Present and future fuels in the shipping industry: Ammonia

A photo of a ship at sea to highlight ammonia as a future marine fuel
Ammonia has the potential to revolutionize the maritime industry, leading to a more sustainable future. Here’s everything you need to know about ammonia.

From diesel to LNGmethanol to hydrogen, we’ve looked at multiple fuels in the shipping industry, along with the pros and cons of each over the past few months. Now, we’re looking at ammonia, and the benefits and challenges facing the marine industry, with the potential to deliver far cleaner shipping in future. 

Ammonia is an inorganic compound made up of nitrogen and hydrogen, and is currently used on a large scale to produce fertilizers. It can also be used as a fuel for internal combustion engines, with the potential to produce large amounts using the Haber-Bosch process, which converts atmospheric nitrogen to ammonia through a reaction with hydrogen.

What makes ammonia a more suitable solution for deep-sea shipping?

As we’ve previously discussed, hydrogen itself can be used as a fuel for internal combustion engines, but presents a number of problems for deep-sea shipping – not least a low volumetric energy density, which means it requires a larger tank volume for storage, the fact it needs to be stored at either 700 bar pressure or at 20 Kelvin (-423.67 Fahrenheit / -253.15 Celsius) in liquified form, which requires large amounts of energy.

Converting hydrogen into ammonia through the Haber-Bosch process is a potential solution to these challenges. Ammonia is much denser than hydrogen, and can be more easily liquified or pressurized, making the handling or transportation of ammonia much more convenient.

This makes ammonia a much better choice than hydrogen when it comes to deep-sea shipping, where huge amounts of fuel need to be stored. Because it’s easier to handle, ammonia can also be produced at different locations and transported, which can make a big difference when attempting to produce large amounts of fuel using renewable energy sources.

Although ammonia is toxic at extremely low concentrations, it’s already used in other industries which means there are established processes when it comes to safety. If ammonia is adopted as a future fuel, the shipping industry can simply implement carbon copies of such safety protocols.

The challenges facing ammonia

While we may be able to copy other industries when it comes to toxicity and safety, Raphael Ryser, Senior Expert Turbocharging and Engine Technology at Accelleron, explains that we also need to be aware of other emissions that can be produced through burning ammonia.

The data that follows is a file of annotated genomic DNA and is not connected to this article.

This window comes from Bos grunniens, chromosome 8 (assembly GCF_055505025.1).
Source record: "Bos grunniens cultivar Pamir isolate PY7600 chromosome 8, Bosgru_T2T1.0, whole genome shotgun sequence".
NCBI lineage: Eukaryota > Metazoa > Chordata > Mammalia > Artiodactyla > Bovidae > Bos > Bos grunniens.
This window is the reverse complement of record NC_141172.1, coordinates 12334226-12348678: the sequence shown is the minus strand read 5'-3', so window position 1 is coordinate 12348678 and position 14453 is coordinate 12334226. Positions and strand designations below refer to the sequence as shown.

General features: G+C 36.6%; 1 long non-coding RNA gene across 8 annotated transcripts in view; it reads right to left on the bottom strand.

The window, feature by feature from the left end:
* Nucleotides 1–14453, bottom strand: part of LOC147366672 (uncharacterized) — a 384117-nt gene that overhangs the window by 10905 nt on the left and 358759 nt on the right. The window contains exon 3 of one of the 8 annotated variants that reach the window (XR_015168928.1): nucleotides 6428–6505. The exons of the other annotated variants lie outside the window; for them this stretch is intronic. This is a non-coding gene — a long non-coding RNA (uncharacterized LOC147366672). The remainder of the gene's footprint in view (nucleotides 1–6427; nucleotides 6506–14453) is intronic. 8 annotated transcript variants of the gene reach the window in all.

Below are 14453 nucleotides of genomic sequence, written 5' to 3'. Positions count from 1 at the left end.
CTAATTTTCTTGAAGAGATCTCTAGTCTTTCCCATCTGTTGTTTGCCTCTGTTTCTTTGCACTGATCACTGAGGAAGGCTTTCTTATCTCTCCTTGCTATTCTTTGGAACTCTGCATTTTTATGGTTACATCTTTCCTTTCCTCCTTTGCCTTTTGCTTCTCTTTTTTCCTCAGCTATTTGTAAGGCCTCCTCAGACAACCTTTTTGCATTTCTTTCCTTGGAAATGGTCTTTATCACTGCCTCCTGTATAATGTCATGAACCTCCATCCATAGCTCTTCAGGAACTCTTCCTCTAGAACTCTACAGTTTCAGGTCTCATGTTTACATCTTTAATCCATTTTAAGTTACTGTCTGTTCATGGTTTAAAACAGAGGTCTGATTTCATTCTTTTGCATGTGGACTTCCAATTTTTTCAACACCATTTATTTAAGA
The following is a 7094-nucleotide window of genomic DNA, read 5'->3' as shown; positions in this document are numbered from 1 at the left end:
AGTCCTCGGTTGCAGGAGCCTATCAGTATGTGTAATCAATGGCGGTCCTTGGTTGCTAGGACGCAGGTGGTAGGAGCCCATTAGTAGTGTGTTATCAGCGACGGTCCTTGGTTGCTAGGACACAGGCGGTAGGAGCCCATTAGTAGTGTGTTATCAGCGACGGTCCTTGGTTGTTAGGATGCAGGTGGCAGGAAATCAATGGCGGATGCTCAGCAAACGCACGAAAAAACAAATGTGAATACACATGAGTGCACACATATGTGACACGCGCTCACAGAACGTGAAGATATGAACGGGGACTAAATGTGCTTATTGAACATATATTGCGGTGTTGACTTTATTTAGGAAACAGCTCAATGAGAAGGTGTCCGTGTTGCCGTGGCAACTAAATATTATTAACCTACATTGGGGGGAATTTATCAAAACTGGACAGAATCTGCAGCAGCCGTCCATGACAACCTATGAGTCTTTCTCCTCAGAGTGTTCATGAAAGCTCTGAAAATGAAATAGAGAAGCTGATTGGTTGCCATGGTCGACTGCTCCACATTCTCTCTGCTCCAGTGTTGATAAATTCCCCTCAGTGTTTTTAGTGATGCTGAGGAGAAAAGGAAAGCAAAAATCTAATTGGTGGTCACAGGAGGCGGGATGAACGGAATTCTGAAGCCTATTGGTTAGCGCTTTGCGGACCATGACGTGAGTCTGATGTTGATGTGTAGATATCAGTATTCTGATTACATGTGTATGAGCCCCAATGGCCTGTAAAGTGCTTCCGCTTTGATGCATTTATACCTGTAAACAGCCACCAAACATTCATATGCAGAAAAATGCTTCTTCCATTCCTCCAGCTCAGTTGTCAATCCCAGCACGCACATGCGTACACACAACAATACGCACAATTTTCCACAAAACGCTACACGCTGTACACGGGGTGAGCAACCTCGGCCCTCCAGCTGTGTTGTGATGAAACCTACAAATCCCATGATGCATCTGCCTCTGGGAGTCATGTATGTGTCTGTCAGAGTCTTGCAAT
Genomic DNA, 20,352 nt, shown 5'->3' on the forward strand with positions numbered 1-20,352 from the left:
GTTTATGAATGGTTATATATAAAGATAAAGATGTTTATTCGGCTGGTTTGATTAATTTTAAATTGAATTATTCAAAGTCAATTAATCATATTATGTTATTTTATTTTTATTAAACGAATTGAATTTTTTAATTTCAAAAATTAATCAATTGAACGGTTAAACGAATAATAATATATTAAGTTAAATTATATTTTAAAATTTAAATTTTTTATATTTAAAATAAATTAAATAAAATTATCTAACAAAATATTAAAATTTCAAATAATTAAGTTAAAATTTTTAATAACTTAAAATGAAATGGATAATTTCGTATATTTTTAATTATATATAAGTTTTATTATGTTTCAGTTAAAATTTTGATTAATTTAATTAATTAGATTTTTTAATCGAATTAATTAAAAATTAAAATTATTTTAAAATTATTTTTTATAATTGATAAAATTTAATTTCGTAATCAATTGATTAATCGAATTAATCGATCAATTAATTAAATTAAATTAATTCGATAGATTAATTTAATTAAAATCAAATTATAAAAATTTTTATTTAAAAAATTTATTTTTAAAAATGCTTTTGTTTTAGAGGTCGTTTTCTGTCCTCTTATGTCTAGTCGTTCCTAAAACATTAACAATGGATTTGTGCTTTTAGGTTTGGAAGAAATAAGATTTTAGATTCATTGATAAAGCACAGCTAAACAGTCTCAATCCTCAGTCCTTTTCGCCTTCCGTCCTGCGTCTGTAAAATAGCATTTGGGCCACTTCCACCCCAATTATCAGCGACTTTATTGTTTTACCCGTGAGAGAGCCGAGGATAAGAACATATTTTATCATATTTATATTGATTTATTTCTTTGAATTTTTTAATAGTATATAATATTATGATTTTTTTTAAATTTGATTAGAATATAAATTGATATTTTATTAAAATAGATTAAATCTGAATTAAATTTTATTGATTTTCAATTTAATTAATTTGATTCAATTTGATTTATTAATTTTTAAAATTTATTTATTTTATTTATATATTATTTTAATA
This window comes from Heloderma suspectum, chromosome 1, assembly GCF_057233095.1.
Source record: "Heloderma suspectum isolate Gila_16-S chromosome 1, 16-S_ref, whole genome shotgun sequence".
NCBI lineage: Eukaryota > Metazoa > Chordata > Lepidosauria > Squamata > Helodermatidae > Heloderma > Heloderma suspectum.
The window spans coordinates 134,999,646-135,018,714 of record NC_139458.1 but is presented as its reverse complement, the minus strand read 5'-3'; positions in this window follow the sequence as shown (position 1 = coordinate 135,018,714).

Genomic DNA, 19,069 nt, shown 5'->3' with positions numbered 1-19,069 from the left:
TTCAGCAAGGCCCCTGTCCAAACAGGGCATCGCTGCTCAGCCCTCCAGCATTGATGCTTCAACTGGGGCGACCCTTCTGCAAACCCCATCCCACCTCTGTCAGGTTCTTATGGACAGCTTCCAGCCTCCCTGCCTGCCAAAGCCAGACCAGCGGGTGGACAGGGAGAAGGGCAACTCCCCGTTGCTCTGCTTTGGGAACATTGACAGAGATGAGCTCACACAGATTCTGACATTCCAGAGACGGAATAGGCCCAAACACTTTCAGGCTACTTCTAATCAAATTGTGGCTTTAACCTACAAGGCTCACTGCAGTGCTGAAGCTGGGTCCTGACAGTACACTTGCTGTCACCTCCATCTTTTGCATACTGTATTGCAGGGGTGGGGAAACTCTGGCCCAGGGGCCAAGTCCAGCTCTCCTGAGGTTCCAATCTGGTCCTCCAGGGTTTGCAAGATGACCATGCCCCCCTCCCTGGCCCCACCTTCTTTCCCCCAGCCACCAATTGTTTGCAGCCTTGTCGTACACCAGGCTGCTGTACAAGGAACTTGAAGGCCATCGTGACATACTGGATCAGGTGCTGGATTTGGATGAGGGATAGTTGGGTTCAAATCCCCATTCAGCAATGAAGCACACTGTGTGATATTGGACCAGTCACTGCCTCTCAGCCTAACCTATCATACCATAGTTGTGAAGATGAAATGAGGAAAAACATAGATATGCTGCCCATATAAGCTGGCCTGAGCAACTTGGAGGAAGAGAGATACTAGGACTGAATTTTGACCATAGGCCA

“Depending on the temperature range, it’s possible for nitrous oxide (laughing gas) to build during the combustion process,” adds Raphael. “This is a problem, as laughing gas is 300 times more greenhouse gas active than CO2, with the potential to cancel any emissions benefits from using ammonia over fossil fuels.”

You can reduce nitrous oxide formation through different combustion strategies, Raphael points out. Reduction by catalytic converters has also been discussed as a potential alternative solution. This is just one of the challenges that engine manufacturers will need to overcome.

We also need to convert hydrogen into ammonia using the Haber-Bosch process, adding another step to the production process, with additional costs that need to be covered. The conversion can be made using electricity from sustainable sources, however, and amounts for less than 10% of the total energy consumption for ammonia production. “Compared with the whole supply of natural gas and crude oil, the environmental impact is quite tiny, and proves the validity of the idea of using ammonia instead of pressurized or liquified hydrogen,” Raphael adds.

Where do we go from here?

Perhaps the biggest challenge, not only for ammonia, but for hydrogen as well, is the need to replace natural gas in the production process with something greener and more sustainable. “The most obvious solution is that we use electricity from renewables such as solar and wind, using electrolysis to produce the hydrogen,” Raphael adds.

“From a point of maturity, electrolysis is a well-established process. There are different methods we can use, however, and it could be that in the future we’ll be using more efficient methods, but there’s nothing that’s holding us back from producing green hydrogen. The biggest bottleneck is the availability of renewable energy sources.”

A sufficient supply of green electricity is proving problematic for all industries, Raphael points out, from direct use in electric vehicles to hydrogen for industrial appliances including steel works and chemical plants, to the production of more sustainable aviation fuels.

To implement more sustainable infrastructures and renewable energy sources, we may be looking at a timeframe of five to ten years, with a further five years before we see the technology in place that takes full advantage of sustainable power production to produce green hydrogen on a wider scale. Along with infrastructure, financing will also play a huge role, with the need for large-scale investment over the coming decades.

When all these stars align, ammonia, along with other fuels including hydrogen and methanol, can pave the way for a greener and more sustainable future for shipping.

Image credit: Shutterstock / GreenOak